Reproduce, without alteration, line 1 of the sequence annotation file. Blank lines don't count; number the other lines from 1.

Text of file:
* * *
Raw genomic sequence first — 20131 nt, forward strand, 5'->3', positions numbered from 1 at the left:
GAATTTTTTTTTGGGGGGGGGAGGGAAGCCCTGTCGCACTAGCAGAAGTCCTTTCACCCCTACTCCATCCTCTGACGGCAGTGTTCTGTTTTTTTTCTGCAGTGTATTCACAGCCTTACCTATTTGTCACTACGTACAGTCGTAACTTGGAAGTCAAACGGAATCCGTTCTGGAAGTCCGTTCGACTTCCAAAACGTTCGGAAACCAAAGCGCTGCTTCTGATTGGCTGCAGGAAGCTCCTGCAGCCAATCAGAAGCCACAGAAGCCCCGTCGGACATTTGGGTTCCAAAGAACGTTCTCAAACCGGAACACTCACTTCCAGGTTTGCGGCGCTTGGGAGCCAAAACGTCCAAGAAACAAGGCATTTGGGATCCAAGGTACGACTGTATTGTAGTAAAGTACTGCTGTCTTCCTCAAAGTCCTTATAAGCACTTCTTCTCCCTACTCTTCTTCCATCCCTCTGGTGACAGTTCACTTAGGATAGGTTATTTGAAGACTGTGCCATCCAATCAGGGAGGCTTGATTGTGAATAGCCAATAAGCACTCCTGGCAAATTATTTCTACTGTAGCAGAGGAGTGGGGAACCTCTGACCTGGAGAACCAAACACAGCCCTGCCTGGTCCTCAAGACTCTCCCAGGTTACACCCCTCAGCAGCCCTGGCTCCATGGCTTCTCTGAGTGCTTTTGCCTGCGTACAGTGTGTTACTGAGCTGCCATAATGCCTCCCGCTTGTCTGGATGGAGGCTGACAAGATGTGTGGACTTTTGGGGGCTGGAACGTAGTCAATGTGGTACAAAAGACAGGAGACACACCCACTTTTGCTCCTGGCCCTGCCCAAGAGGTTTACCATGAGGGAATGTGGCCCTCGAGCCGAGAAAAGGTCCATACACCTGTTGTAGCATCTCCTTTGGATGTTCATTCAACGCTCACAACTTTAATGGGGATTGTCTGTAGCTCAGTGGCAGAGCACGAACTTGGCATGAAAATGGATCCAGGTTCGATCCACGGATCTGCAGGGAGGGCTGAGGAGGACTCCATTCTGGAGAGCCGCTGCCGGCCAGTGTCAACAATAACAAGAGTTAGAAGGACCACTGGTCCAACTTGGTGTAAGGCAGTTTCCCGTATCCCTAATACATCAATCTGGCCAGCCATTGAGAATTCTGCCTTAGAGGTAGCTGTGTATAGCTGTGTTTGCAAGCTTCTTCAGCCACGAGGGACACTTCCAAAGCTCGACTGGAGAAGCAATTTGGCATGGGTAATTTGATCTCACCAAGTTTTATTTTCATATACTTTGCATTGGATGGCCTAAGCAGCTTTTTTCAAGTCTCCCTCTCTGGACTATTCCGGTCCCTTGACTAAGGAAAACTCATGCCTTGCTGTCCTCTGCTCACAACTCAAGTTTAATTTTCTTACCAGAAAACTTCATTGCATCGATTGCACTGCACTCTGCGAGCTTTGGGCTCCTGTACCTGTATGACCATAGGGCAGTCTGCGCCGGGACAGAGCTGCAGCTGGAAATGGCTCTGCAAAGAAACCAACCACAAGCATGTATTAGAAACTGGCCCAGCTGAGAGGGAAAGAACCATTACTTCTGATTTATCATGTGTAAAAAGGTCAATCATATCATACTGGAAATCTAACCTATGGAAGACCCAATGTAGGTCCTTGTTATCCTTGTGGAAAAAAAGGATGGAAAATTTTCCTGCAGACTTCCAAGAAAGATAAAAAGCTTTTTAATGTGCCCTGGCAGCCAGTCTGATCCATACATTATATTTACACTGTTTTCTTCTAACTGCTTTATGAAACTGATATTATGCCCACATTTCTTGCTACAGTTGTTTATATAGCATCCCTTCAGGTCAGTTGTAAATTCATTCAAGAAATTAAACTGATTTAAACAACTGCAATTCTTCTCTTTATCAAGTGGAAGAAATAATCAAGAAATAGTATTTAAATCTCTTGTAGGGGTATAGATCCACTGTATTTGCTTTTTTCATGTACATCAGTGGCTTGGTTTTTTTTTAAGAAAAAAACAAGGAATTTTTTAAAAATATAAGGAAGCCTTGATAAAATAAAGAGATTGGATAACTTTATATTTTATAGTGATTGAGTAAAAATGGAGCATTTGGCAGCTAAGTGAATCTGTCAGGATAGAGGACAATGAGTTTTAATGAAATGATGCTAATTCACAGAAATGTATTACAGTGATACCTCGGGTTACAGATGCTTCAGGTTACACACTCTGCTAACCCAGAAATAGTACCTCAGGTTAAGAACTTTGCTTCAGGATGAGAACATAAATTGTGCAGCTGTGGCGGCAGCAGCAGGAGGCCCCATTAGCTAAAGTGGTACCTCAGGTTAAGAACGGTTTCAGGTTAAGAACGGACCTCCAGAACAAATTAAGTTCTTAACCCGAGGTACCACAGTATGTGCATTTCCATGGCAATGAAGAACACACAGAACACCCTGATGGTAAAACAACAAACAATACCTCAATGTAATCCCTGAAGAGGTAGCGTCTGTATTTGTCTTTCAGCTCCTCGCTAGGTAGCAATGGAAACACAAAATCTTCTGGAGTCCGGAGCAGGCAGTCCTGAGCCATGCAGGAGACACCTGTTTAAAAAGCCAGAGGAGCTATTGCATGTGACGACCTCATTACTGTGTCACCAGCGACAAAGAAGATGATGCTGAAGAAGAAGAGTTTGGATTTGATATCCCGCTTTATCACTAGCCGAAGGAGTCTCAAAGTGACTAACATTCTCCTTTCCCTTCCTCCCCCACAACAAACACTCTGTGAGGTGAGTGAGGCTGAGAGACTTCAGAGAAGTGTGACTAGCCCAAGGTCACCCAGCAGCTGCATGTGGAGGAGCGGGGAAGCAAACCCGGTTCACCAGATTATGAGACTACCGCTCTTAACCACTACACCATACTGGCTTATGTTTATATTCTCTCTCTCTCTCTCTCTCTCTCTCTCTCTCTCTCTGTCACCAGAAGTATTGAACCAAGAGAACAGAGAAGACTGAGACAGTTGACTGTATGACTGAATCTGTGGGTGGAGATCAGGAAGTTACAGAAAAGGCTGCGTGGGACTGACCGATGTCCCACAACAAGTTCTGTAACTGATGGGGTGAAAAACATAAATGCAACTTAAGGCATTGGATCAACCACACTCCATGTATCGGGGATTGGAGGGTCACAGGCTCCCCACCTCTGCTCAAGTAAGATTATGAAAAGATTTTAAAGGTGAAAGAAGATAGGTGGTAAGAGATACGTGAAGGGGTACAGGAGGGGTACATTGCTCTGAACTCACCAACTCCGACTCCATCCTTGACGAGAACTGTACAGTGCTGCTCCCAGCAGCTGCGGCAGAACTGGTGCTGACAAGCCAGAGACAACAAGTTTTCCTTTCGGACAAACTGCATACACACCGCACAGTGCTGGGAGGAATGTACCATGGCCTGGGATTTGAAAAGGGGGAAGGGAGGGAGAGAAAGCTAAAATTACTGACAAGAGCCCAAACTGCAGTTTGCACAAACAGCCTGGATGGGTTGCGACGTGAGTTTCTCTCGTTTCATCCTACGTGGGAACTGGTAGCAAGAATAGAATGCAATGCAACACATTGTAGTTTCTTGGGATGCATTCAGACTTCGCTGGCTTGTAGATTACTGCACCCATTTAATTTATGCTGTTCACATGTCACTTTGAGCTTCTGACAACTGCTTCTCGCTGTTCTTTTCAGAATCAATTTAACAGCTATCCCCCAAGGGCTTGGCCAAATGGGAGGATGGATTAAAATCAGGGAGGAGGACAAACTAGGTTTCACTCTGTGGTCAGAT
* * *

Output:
Raw genomic sequence first — 20131 nt, forward strand, 5'->3', positions numbered from 1 at the left: